Video and vocal quality was slightly below par, but this is made up for by the clear explanations. Perhaps a couple more slomo shots and angles would have helped. Overall, Quite Good.
How to compete in the IJA Team Championships
I enjoyed watching this video a lot, but found myself thinking "Does the jokey style of presentation detract from getting the points across?", but then at the end of the video, Reid addresses exactly this point. So... Good.
Kansas City Juggling Club IJA Video Tutorial, Magic Gravity Ball Volume 1
by Kansas City Jugglers
Wonderfully silly nonsense. I enjoyed it a lot, but no points for this comp.
Heh, clever Edge removed some of my pointy-bracket comments on The Factory tutorial:
[entering grumpy old juggler mode] Dammit, the 3-beat version of this trick is called The Machine, and the 1-beat version is The Factory. Does no-one remember Fliktriks? [/gojm]
Haha well I'll remember that for the future!
I called it the machine to begin with and was going to say machine/factory/robot in the video but after searching around I noticed the factory was the name most commonly used so that's why I went with that! =].
I'm glad to see I was picked in your top ten void :) makes me feel good =D.
The Triangle Wave (A 3-D 3-Ball Juggling Pattern)...
I'm having trouble understanding one of the prerequisites. Am I right in thinking HAL says "the flying octopus variation of Luke's Loop"? If so, anyone know of any tutorials on it? I was searching for both "Lukes Loop" and "flying octopus...". It does look pretty cool.
So what do people think of the IJA eZine?
I'm quite impressed so far but I think some of that is down to the fact that it is really nice to see the IJA successfully doing something positive, whereas before my only information about the IJA was from people either trying to save it or ranting against it.
I particularly liked Dave Walden's piece on the IJA newsletter, I've still got a complete collection of #TWJC newsletters. They started off as 1 side of A4, then ballooned to up to 8 pages when I took over before settling down a bit. I remember feeling immensely proud when people came up to me for a newsletter then would sit around the edge of the hall reading & chuckling.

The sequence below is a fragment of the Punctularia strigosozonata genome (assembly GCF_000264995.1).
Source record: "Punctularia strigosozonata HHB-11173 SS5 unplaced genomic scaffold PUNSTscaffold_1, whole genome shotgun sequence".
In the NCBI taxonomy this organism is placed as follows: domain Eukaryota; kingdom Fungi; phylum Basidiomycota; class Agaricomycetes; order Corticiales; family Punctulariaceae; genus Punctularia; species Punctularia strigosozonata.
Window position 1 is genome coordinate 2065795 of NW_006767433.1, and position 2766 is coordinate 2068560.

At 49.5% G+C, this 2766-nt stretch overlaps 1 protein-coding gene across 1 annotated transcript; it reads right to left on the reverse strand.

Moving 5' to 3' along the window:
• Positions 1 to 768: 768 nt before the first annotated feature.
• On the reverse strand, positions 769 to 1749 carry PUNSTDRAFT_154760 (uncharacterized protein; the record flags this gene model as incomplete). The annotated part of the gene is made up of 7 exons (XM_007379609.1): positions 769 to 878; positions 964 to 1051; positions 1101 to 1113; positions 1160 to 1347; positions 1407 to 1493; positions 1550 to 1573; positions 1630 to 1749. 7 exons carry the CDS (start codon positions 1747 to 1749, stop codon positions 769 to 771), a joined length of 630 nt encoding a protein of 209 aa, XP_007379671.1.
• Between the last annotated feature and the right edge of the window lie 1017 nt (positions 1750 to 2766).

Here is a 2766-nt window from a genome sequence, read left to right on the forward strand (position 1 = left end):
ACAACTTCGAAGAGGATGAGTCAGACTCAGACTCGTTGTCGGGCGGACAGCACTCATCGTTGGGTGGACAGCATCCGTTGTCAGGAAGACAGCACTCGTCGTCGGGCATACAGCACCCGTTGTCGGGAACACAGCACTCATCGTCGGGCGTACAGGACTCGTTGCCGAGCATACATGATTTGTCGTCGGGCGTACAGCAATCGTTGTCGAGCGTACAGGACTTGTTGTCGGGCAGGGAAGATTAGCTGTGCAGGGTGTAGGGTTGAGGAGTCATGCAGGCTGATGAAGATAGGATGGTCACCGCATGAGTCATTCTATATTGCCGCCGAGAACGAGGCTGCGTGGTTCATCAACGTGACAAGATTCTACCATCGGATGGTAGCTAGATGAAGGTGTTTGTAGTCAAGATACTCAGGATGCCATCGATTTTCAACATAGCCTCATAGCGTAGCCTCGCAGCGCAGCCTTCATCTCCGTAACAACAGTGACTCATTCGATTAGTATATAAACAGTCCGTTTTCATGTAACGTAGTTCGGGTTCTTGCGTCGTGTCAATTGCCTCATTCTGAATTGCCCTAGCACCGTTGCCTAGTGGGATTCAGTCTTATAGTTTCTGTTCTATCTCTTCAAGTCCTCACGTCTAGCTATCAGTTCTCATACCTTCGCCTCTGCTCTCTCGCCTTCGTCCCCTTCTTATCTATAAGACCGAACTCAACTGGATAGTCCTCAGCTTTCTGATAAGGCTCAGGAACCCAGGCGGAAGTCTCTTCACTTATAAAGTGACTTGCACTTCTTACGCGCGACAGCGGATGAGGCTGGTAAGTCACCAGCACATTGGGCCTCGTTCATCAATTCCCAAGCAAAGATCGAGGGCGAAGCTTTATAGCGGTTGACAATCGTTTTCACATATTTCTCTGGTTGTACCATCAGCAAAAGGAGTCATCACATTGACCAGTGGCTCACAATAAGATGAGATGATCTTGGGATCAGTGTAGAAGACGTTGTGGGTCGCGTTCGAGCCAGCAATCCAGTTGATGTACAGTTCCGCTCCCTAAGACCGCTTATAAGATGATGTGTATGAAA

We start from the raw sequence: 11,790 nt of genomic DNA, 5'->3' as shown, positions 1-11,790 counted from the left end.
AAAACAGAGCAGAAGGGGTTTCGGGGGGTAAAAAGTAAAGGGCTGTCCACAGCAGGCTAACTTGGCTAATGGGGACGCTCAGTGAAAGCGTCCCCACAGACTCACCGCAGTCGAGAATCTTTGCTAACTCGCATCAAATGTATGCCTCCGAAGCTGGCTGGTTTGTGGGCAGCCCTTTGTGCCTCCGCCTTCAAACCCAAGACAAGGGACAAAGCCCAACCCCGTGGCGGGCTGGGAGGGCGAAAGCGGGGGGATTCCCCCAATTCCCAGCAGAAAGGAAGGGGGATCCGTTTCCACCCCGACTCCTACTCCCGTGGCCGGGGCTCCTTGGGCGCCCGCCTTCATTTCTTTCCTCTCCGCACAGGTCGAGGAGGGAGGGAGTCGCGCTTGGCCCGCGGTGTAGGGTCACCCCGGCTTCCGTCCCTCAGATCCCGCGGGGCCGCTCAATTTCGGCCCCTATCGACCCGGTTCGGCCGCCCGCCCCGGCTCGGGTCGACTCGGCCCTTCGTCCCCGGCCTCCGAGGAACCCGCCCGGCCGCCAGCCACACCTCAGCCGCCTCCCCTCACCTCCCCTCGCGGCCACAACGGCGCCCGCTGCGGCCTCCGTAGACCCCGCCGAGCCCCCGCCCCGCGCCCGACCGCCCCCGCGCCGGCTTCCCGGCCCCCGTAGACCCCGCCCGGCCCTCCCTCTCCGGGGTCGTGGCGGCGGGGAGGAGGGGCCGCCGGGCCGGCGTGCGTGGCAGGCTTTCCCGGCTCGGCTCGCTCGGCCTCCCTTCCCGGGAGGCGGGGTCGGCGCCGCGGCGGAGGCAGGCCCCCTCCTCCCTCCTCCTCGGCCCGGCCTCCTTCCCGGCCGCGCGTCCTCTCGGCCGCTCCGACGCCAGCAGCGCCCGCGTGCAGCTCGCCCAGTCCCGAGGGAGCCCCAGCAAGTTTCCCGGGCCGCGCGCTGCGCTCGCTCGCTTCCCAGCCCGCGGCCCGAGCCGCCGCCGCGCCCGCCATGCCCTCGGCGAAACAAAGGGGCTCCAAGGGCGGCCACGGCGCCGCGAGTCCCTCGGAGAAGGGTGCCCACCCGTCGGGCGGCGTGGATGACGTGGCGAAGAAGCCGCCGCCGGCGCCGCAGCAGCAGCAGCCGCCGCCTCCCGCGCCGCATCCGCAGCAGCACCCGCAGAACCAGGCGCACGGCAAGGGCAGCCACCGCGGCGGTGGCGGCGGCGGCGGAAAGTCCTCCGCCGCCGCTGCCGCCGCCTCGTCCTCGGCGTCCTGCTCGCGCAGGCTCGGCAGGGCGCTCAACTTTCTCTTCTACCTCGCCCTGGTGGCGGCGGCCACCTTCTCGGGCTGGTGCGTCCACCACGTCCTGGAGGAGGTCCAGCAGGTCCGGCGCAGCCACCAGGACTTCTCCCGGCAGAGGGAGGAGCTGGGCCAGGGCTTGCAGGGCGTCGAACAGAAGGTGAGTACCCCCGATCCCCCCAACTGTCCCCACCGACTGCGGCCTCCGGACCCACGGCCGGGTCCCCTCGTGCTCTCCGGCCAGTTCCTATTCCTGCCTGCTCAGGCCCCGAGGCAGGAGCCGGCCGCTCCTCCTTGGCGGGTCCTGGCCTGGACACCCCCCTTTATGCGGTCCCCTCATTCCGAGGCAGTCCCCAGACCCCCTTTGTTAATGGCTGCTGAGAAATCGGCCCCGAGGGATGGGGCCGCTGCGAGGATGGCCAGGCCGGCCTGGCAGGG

I always enjoyed the battle between me & the then chairman about the level of innuendo I could cram in.
Personally I think the #IJA e-zine is the most exciting thing I've seen from the IJA in the 17 years I've been aware of its existance (I just wish I had the time to write for it!)
The free content has been pretty good so far, and some of the paid for content looks attractive too - not quite attractive enough to make me spring for membership yet, but it's early days.
Have you considered scanning in your collection of #TWJC newsletters and slapping them up somewhere as PDFs? Several people have discussed doing that with The Catch, and I think Mini said he's got a reasonably complete collection of 2-Ply Press which I'd also love to read.
Even if you don't know the people mentioned in the newsletters, this sort of thing is good fun to read from a historical point of view.
Coo they don't make staples like they used to.
I've just finished scanning in all our old newsletters that include some horrendous abuse of Word art! I'll put them online tonight.
Somehow I thought you might have a completely unbiased opinion to offer on the subject... ;-)